ATHENS (Reuters) - A migrant boat mishap that killed at least two and left 10 missing has become the latest headache for Greece’s government, which had to deny claims its coast guard triggered it by towing the boat toward Turkish waters.
Migrant drownings are not uncommon in Greece, a major gateway into the European Union, but the latest incident has drawn attention over allegations that Greece breached EU law by trying to push the 28 migrants back to Turkey.
Greek prosecutors in the Dodecanese islands began an inquiry after the U.N’s refugee agency UNHCR, rights groups and political parties including Prime Minister Antonis Samaras’s own coalition partner PASOK sought an inquiry into how the deaths occurred while the coast guard was rescuing the boat.
The vessel capsized as it was being towed. The coast guard says it was headed to Greek waters but survivors told the UNHCR they thought they were being towed towards Turkey.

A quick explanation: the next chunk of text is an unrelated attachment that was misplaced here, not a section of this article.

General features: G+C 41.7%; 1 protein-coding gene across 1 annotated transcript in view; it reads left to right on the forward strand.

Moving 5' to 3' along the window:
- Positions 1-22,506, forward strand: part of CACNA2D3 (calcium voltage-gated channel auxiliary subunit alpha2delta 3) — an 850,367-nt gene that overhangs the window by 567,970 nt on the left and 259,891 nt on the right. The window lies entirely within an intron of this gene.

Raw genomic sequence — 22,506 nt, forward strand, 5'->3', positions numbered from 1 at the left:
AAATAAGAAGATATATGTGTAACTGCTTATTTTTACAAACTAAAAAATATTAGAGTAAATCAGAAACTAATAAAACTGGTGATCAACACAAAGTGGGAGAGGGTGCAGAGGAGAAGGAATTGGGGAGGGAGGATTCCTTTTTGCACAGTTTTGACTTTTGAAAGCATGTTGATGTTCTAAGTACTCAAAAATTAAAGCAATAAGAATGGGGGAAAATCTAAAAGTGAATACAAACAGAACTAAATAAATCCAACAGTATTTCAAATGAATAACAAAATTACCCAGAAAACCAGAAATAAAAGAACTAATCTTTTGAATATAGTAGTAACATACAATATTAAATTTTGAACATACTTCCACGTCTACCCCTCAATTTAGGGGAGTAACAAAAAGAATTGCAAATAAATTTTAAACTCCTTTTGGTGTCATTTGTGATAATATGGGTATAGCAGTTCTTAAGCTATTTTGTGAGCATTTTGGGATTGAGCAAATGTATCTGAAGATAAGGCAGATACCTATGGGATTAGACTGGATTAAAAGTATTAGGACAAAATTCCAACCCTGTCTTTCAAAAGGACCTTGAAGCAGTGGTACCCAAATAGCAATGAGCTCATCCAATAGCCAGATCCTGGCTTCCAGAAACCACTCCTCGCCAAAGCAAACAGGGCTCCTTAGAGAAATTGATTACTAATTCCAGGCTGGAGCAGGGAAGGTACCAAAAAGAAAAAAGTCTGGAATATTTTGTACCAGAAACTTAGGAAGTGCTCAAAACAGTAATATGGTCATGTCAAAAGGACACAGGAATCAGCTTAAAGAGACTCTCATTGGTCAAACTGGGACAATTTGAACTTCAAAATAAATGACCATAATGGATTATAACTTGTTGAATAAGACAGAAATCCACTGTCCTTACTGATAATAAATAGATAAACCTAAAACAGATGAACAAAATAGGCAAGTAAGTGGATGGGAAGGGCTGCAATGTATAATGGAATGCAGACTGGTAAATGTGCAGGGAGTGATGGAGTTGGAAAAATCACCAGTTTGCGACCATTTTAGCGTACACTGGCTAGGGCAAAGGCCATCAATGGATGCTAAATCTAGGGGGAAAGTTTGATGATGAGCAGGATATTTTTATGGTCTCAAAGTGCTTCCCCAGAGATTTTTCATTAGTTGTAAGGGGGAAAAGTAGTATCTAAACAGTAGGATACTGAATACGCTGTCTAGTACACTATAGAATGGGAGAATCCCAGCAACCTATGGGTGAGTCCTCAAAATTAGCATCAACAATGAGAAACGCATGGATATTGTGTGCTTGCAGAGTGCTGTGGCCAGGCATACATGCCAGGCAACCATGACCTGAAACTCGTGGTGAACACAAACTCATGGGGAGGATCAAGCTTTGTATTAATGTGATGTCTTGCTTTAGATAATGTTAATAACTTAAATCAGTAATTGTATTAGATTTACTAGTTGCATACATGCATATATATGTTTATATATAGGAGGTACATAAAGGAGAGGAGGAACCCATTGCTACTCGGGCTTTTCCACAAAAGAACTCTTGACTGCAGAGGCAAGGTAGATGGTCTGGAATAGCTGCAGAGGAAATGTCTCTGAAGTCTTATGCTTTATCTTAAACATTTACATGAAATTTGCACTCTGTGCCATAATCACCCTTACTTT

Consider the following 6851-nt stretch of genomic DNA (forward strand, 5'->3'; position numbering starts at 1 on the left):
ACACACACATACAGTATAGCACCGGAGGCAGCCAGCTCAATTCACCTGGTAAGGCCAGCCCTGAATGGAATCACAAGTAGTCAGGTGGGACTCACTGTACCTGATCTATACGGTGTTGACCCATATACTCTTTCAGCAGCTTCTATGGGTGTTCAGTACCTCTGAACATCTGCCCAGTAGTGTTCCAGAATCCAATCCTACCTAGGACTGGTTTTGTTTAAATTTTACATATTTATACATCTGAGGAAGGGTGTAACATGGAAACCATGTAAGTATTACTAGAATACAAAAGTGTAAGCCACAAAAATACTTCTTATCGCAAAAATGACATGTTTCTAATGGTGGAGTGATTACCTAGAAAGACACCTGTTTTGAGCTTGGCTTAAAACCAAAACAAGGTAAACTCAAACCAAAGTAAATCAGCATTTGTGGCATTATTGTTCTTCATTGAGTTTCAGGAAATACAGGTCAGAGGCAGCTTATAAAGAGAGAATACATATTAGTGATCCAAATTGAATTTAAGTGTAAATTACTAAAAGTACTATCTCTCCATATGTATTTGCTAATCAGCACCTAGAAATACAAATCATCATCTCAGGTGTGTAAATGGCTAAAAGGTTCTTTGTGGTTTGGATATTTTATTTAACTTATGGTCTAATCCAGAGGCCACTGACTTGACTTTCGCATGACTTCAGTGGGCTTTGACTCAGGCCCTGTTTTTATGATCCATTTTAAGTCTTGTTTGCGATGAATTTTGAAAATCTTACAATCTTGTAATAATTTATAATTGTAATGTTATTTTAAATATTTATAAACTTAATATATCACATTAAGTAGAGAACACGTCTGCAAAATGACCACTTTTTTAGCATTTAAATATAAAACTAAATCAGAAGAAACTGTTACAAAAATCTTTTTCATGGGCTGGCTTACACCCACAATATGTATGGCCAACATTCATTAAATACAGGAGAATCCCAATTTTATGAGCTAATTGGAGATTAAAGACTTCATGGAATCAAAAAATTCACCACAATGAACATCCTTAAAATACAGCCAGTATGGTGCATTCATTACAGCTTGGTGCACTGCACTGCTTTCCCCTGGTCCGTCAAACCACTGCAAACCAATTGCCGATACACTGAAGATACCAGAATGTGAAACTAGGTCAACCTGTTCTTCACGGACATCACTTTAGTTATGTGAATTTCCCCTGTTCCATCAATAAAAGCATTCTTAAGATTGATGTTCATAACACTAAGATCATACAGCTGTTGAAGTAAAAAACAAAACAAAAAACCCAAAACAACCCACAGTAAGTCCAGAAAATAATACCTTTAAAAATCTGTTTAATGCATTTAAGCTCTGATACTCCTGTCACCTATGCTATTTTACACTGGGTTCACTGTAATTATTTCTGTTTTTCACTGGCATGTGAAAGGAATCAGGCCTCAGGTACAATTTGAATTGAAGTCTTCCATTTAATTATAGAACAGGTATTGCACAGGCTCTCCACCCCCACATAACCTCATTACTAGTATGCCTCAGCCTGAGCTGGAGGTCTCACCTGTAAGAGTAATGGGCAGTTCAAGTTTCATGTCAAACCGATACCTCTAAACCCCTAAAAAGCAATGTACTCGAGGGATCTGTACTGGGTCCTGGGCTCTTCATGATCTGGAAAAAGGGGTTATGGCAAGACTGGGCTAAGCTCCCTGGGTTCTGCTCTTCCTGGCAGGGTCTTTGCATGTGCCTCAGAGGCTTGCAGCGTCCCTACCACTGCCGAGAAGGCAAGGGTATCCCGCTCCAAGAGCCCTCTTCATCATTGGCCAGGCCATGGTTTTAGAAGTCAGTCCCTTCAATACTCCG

Samaras has made illegal immigration a priority for his government and Greece’s rotating six-month EU presidency. Greece has long complained of being overwhelmed by migrants and its economic crisis has boosted anti-immigrant sentiment.
Criticism of the government’s handling grew after television footage showed survivors arriving at the port of Piraeus near Athens on Thursday, recounting in tears how they watched their children drown while coast guard officials looked on.
“My one-year-old child was screaming ‘Mom, dad, help,’” said one of the survivors, who said his wife and three children were missing and broke down in sobs.
“Twelve drowned and the minister couldn’t care less”, the leftist newspaper Eleftherotypia wrote on its front page.
Amnesty International said the incident pointed to “a blatant disregard for human life shown by the Greek coast guard” and leftists and human rights’ groups, which accused the coast guard of murder, have called for protests in the coming days.
“The loss of human life at sea is something our seafaring people will not accept,” said Mikas Iatridis, a lawmaker from the right-wing Independent Greeks party.
Greece’s maritime affairs minister, who angered many earlier this week for saying Greece’s borders were “not an unfenced field for whoever wants to enter,” said on Friday that Greece was meeting its international obligations.
“The orders are clear: first to safeguard sea borders and second that we cannot and must not suffer any loss of life at sea,” Miltiadis Varvitsiotis said. “Each loss of life is a huge loss for us.”
Reporting by Karolina Tagaris; Editing by Tom Heneghan